The smartest thing they do is adaptive normalization of the colormap to spatially local data. They describe it in detail with the CDFs they calculate. Basically bright yellow indicates the highest number for a local region near where you’re looking now, not an absolute number for the highest value in the whole world. This allows seldom-visited areas to still have compelling and readable visualizations. You can see this in effect if you zoom in to Alcatraz which has relatively few visits; the brightness changes radically from z=15 to z=16. A trick worth stealing.

I was also struck at how all the tracks look nicely snapped to roads. Mobile phone locations are never that accurate. And they deliberately fuzz all points by 2 meters, why are the roads so sharply defined? I think they simply have enough points that the average that comes through visually really is the actual road. Neat! You can see this in a hyper-zoom on the Golden Gate bridge where you can see faint traces of tracks off the bridge, but the main bridge path is highlighted. Note also the little bump, that’s where you have to walk about 2m to the outside to avoid the tower. (I believe the two tone-line is because this is walking data, pedestrians tend to walk the east side.)

Pasted image at 2017_11_02 08_33 AM.png


Google Cloud Postgres connections

I’m using Google Cloud’s Postgres implementation. I thought I had it all working except my AppEngine server couldn’t connect to it in production. For dev work I’d just authorized my home IP address and connected directly to it from my dev box. But that didn’t work in production.

Turns out there’s complex docs for connection to Google Cloud SQL. Here’s what I had to do when following those instructions. (This was made significantly more different by intermittent outages either at Google or in my network connection; lots of failures and timeouts.)

  1. Download cloud_sql_proxy to my dev box
  2. Get some application default credentials on my dev box
    gcloud auth application-default login
    This does some OAuth thing with my Google account. In retrospect I have no idea how I was able to gcloud deploy, etc before doing this.
  3. Authorize my home IP address to connect to the SQL instance via the cloud console.
  4. Run the gcloud_sql_proxy and have it listen on (port 5432 is busy with my own Postgres instance.)
    ./cloud_sql_proxy -instances=projectname:us-central1:dbhost=tcp:6432
    Note the instance connection name has three parts separated by colons. “gcloud sql instances list” does not show you names in this format, but the console does in the “Instance details” page for that specific SQL server.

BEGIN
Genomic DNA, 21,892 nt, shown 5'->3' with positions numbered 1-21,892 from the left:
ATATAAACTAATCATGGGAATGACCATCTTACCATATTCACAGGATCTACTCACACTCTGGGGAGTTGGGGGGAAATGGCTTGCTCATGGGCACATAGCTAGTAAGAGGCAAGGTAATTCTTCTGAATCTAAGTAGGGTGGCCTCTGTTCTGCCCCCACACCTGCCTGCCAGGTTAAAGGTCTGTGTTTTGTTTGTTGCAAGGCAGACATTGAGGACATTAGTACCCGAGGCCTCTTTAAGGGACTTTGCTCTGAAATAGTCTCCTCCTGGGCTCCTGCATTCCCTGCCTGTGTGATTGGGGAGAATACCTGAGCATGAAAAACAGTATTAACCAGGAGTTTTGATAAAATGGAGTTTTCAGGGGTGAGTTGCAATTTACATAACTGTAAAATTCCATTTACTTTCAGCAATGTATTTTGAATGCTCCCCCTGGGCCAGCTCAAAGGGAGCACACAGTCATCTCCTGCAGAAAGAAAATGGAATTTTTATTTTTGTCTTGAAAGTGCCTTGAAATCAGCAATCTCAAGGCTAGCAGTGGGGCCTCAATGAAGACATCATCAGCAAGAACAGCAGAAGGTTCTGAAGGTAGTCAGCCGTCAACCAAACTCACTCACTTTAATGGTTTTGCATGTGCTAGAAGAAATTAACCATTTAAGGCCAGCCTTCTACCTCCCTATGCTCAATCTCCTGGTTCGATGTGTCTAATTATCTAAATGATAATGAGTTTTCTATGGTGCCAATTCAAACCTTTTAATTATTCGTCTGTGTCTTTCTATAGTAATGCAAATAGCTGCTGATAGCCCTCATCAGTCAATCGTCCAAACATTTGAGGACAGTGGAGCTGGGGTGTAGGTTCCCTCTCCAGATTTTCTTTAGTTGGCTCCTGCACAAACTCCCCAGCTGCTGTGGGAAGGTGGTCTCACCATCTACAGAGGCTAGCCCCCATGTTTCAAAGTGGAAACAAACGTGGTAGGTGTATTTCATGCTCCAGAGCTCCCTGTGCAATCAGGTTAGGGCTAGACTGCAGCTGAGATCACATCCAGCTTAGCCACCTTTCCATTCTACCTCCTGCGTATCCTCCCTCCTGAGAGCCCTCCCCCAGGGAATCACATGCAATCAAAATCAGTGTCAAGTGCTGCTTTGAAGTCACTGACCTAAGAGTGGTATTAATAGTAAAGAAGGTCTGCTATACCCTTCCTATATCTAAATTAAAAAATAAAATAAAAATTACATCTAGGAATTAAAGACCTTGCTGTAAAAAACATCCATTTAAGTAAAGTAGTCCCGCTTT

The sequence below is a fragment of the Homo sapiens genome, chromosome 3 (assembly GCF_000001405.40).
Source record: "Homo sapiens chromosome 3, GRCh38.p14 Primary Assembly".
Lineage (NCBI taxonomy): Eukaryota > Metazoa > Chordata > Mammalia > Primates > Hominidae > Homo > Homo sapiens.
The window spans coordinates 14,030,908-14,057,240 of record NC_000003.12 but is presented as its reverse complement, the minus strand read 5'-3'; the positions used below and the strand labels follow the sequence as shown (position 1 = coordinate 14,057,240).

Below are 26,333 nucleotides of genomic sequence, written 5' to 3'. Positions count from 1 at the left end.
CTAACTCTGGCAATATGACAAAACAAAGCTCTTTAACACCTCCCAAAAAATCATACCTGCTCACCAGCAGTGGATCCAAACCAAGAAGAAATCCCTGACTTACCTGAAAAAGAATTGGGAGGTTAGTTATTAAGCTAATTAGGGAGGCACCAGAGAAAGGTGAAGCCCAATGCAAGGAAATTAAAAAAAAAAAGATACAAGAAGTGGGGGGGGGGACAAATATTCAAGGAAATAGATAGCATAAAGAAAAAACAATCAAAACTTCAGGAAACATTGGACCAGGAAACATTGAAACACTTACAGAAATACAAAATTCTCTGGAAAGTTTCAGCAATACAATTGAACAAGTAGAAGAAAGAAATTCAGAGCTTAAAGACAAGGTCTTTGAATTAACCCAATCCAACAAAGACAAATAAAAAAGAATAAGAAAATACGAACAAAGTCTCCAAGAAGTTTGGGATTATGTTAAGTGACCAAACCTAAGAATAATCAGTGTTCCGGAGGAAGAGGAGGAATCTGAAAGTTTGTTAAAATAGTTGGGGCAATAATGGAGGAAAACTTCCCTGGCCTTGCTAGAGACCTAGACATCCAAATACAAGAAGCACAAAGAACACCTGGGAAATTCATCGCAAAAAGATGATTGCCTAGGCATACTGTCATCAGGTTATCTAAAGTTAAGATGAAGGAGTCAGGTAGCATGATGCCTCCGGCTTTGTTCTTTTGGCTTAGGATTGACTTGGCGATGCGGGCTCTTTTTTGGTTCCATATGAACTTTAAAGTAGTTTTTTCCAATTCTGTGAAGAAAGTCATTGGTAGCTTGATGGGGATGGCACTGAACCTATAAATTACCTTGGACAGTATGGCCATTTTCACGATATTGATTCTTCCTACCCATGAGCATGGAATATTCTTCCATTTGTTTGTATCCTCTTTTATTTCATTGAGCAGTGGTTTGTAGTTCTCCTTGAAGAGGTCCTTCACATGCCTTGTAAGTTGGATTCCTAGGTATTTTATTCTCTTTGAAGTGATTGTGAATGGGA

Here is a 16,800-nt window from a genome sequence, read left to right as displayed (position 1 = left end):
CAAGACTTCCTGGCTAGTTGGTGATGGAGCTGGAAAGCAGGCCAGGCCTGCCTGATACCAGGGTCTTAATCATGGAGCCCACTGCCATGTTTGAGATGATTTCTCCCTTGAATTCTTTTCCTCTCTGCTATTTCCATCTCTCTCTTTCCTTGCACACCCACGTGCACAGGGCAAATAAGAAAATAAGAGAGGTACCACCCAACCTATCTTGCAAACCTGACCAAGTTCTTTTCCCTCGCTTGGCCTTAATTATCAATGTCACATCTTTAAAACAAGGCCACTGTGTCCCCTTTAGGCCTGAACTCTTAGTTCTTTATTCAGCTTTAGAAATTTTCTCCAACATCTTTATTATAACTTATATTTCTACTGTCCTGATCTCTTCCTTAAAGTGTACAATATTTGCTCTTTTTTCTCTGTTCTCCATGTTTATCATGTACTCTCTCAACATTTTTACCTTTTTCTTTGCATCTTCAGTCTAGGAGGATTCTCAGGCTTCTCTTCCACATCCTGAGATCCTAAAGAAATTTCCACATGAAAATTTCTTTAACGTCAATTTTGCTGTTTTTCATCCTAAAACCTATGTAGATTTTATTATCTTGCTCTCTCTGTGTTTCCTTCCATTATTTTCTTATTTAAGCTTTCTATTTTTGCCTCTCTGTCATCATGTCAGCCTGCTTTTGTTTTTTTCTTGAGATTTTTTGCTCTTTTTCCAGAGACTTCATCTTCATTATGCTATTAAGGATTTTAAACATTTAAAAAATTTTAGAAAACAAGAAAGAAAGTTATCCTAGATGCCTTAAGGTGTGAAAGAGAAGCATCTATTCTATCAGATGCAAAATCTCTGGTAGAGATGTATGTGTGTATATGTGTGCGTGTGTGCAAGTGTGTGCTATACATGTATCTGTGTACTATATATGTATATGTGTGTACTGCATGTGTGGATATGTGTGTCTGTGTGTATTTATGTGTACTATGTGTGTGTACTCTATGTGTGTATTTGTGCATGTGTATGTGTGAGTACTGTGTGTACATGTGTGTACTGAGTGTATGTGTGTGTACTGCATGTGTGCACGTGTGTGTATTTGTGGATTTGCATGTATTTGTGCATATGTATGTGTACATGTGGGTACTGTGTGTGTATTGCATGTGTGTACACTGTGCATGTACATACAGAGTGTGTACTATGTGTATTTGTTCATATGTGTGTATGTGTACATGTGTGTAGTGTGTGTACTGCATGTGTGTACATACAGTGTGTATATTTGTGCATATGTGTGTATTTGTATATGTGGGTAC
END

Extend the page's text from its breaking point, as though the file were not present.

5. Test I can connect to the database via local proxy
    psql postgresql://postgres:password@
    The proxy will log a line about the connection.
  6. Add the beta_settings / cloud_sql_instance stuff to my app.yaml. I have no idea what this does or if it’s necessary, but the docs said I should.
  7. In my dev environment, configure my code to connect to its database via, so it uses the proxy. It’s not clear the proxy is necessary. I can connect directly to the database machine via IP address. I guess it’s nice in that the proxy is configured just with the instance connection string, not an IP address.
  8. In prod configure my code to connect to
    I have no idea what this ?host= argument does or why it works. Is this a standard thing or did Google fiddle with its Postgres drivers somehow?

That’s more or less the process described in Google’s docs, but it took me an hour of trial and error to make it work.

Update: I asked Stack Overflow about how cloud SQL connections worked and got a very quick answer from a Google Cloud engineer named Vadim. “It’s a UNIX socket backed by Cloud SQL Proxy”.

In detail, /cloudsql/projectname:us-central1:dbhost is a Unix domain socket, not a TCP socket. There’s an actual file (or directory?) named /cloudsql/projectname:us-central1:dbhost in the Unix machine’s filesystem. The ability to connect to Unix domain sockets with a special host= parameter is implemented in libpq, the Postgres connection library. The Cloud SQL Proxy code talks about how it can proxy from a Unix domain socket.

It’s a nice optimization; it’s silly to use a TCP/IP stack for passing data between two processes on the same computer. I assume Linux has a highly optimized localhost driver, even so Unix domain sockets should be better. This discussion suggests 1.5-2x the throughput.